Holistic public safety and community wellness goes beyond policing. It also requires deep investments in preventing violence, affordable housing, good jobs, small businesses, and access to arts and culture, parks and libraries. I thank my budget team, the Finance Department, and the many City Staff whom we met with to develop a thoughtful and balanced budget. I’m proud that our budget expands these critical supports:

Affordable Housing and Homelessness:

  • Provides sanitation to over 100 encampments while expediting affordable housing solutions for the unhoused;
  • Adds staffing to the city’s Homelessness Division to improve interdepartmental coordination of encampment management and case management for unhoused Oaklanders.

Good Jobs & A Vibrant Economy:

  • Provides $300K to small and disadvantaged businesses for facade improvements, repairs, flex street supports, and parklets;
  • Provides $1.5 million in cultural affairs programming and staffing to support artists and festivals, particularly in a post-COVID recovery environment; and
  • Provides $1.5 million in workforce development, training and placement targeted to serve flatland neighborhoods, youth, unhoused, and formerly incarcerated individuals.

Clean, Healthy & Sustainable Neighborhoods:

  • Restores the Mayor’s elimination of 13.5 FTE crossing guards at Oakland schools to ensure student and family safety;
  • Restores the Mayor’s cuts of 4 environmental enforcement officers who address illegal dumping;
  • Pilots a 25-member Parks Ambassadors program to serve parks citywide;
  • Invests $500K through Measure HH in community food cards at corner stores in the flatlands to support families in accessing nutritious food.

Budget Wins to Improve Our District 2 Parks, Recreation Centers, Gardens, Libraries, and City Services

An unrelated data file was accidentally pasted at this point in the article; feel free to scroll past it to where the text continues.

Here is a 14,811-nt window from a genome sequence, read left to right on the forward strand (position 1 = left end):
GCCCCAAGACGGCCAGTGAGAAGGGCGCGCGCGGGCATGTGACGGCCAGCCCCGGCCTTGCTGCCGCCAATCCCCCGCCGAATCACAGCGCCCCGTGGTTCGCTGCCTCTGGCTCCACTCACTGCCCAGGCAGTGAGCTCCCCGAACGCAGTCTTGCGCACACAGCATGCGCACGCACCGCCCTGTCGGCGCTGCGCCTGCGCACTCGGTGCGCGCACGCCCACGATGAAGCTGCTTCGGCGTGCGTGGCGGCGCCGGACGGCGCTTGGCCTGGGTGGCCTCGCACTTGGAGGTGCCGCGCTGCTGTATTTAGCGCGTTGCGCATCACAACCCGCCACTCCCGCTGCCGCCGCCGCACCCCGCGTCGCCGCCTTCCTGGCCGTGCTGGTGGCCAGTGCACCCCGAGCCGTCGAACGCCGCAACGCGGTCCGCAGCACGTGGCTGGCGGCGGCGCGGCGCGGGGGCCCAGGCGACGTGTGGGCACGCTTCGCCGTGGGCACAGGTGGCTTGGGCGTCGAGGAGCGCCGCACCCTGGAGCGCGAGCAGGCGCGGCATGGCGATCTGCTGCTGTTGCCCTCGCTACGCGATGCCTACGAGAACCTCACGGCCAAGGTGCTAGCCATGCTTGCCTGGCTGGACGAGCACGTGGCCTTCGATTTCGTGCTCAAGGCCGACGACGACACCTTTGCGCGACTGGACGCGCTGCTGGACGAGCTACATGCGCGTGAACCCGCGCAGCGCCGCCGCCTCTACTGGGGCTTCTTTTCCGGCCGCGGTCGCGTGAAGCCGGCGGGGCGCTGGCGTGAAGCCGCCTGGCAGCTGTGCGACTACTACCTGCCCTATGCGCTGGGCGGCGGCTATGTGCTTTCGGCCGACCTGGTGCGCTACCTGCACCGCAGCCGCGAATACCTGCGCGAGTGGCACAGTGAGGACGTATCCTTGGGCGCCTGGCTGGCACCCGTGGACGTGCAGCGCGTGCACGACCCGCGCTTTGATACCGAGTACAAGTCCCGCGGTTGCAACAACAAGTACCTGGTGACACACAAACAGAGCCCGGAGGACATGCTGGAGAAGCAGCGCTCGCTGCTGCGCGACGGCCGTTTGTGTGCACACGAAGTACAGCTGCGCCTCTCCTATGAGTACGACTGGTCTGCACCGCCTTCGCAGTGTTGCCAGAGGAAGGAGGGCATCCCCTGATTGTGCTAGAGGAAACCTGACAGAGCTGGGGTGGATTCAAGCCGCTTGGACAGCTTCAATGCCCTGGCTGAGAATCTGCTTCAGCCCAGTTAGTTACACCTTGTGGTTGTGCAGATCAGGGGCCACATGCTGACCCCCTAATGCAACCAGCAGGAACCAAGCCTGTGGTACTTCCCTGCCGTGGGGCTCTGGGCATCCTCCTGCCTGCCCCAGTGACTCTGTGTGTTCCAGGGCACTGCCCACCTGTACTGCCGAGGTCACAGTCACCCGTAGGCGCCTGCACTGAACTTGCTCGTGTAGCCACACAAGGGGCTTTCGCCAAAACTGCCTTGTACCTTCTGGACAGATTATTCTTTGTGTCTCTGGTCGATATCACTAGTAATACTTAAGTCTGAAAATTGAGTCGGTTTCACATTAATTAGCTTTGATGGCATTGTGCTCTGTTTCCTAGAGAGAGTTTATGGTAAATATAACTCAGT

1. Funding the reopening of San Antonio Park Recreation Center with two staff and critical park repairs including: lighting and bleachers repair around basketball courts, moveable bleachers at soccer field, repair of tennis courts gates, and repair of surface roads. The re-opening will also build community-based partnerships by engaging community organizations in programming.

2. Maintained funding for renovating Chinatown’s Lincoln Recreation Center.

3. Resurfacing of the Tot Lot play surface at Bella Vista Park.

4. Expanding funding for the City’s gardener position from part-time to full-time to care for our beloved Morcom Rose Garden.

5. Extending Lake Merritt operations to manage crowds during COVID and promote access to our city’s gem. The city’s plans will continue through November 2021 and include developing a timeline to phase out City Department Teams while phasing in Parks Ambassadors and other alternatives to address safety, equity, and health at the Lake, while also expanding programming and permitted events in parks and public spaces citywide.

6. Improvements and repairs at each of our District 2 libraries -- Asian Branch Library, Lakeview Branch Library, and Main Library.

7. Funding for violence prevention projects, including Community Ambassadors, which are currently partnering with the Chinatown Coalition, Family Bridges, Toishan Family Association, Oakland Vietnamese Chamber of Commerce, and TRYBE to keep our neighborhoods and small businesses safe.

8. Our budget also directs the City Administrator to prioritize implementation of recommendations from CPTED (Crime Prevention Through Environmental Design) analysis, particularly in flatland neighborhoods, business corridors and police beats with high rates of serious and violent crimes, such as along E. 15th St in D2’s San Antonio neighborhood, where traffic calming and lighting can help address human trafficking.